Ohio Secretary of State meets with members of USG to discuss election voting


Ohio Secretary of State Frank LaRose emphasized the importance of holding fair and safe elections Friday afternoon with members of Undergraduate Student Government (USG).

Troy Pierson Reporter

Ohio Secretary of State Frank LaRose emphasized the importance of holding fair and safe elections Friday afternoon with members of Undergraduate Student Government (USG).

Director of Governmental Affairs Ethan Lower facilitated the meeting, and addressed concerns to LaRose regarding student voting rights, the impact of racism on the election and the impact of COVID-19 on the election. 

As the state’s chief elections officer, LaRose said his office is working hard to hold the postal service accountable, as the pandemic has resulted in an increase of absentee ballots. Early voting began Oct. 6 in the state and will continue for four weeks leading up to election day on Nov. 9. 

LaRose said according to Title 35 of Ohio election laws, voters have three options to return their absentee ballots: they can mail their ballot to their local county board of elections, they can personally deliver their ballot to their local board of elections office or they can have a family member deliver their ballot to their local board of elections. 

In preparation for in-person voting, LaRose has been holding weekly public meetings with the Ready for November Task Force via Zoom and the Ohio Channel to strategize safe ways voters can cast their ballots during the pandemic. LaRose said he and his team have been in consultation with health experts, election leaders from other states and even representatives with the Cedar Point amusement park to assist in line management. 

When voters arrive at in-person voting locations, they will be advised to stand six feet apart. LaRose said while these locations may draw large crowds of people, time markers will be posted for voters to see the approximate wait time to cast a vote. 

Early this month, LaRose’s office ordered county boards of election to limit the amount of ballot drop boxes available to voters. U.S. Federal District Judge Dan Polster blocked the order, citing the order places a burden on large counties. LaRose said the issue surrounding the drop boxes should have been discussed prior to the start of early voting.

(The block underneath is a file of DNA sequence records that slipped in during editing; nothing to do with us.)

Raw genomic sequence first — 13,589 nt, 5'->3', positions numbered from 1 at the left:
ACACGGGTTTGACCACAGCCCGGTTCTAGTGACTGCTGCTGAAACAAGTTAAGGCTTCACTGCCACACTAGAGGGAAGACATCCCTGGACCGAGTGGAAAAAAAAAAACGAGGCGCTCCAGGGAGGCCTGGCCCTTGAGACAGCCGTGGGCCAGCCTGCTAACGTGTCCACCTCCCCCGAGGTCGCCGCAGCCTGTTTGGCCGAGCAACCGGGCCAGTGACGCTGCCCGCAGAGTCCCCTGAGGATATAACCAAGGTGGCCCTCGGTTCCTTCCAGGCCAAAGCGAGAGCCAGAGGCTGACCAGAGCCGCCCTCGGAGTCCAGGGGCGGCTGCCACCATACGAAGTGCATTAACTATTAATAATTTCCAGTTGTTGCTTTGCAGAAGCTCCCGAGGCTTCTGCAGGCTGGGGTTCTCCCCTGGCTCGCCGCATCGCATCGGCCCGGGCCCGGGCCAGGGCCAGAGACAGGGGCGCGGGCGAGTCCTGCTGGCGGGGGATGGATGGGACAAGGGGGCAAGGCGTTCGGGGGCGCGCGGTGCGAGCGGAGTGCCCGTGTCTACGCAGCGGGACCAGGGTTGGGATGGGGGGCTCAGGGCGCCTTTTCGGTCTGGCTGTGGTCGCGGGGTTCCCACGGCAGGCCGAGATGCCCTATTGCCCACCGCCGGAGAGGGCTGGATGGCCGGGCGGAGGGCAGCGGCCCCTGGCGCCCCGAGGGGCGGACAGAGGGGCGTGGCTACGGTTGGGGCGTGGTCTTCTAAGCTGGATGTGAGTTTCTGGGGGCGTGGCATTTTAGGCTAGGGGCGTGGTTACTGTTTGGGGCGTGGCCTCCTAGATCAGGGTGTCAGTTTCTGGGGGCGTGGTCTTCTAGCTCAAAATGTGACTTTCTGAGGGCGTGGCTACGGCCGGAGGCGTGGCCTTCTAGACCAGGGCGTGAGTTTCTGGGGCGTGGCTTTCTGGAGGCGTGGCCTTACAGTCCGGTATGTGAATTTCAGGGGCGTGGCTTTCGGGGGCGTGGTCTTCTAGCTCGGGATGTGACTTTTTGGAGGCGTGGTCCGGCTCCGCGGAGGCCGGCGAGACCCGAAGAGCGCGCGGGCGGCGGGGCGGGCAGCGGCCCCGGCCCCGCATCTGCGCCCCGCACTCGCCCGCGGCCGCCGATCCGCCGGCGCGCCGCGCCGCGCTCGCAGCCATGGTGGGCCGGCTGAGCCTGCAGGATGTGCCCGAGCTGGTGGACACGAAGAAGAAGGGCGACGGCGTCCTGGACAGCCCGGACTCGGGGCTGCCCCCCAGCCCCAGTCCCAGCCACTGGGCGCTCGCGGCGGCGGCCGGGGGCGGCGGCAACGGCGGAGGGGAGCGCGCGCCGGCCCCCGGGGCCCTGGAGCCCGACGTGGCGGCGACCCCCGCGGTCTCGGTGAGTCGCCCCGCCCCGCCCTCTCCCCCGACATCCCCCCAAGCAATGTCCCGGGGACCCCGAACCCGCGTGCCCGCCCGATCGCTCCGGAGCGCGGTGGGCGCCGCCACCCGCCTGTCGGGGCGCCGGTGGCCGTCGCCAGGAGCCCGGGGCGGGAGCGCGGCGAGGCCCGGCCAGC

“The time for making changes has passed,” LaRose said. “That would have been a great thing to do in the state legislature six months ago, (as) some of these same folks that have filed that lawsuit should have been working with me and the legislature to get that change made. … These are decisions that should have been made at the State House, not the courthouse. You don’t want to make changes months before voting begins, because what that does is (that it) causes uncertainty and chaos.”

LaRose said over 50,000 poll workers have volunteered to assist in the voting process this November. This exceeds the approximate 37,000 poll workers needed to work an election under normal circumstances, as LaRose wanted to have a reserve number of poll workers who can volunteer if any worker does not show up on Election Day; LaRose said one of the top priorities for Election Day is to keep every polling location open. 

LaRose said youth voters should be encouraged to work at polling locations to assist in local elections, and if young people are participating in protests, they should also exercise their right to vote. LaRose also said voter suppression is a rare occurrence, but citizens should work to keep voter suppression rare through accurate information and understanding the voting process.

On Friday, the Franklin County Board of Elections said nearly 50,000 voters in Franklin county received incorrect absentee ballots due to a packaging error, and new ballots will be resent within 72 hours. 

Troy Pierson is a reporter. Contact him at [email protected].


Hi, I’m Lauren Sasala, a senior journalism student from Toledo. I’m also the editor in chief of The Kent Stater and KentWired this semester. My staff and I are committed to bringing you the most important news about Kent State and the Kent community. We are full-time students and hard-working journalists. While we get support from the student media fee and earned revenue such as advertising, both of those continue to decline. Your generous gift of any amount will help enhance our student experience as we grow into working professionals. Please go here to donate.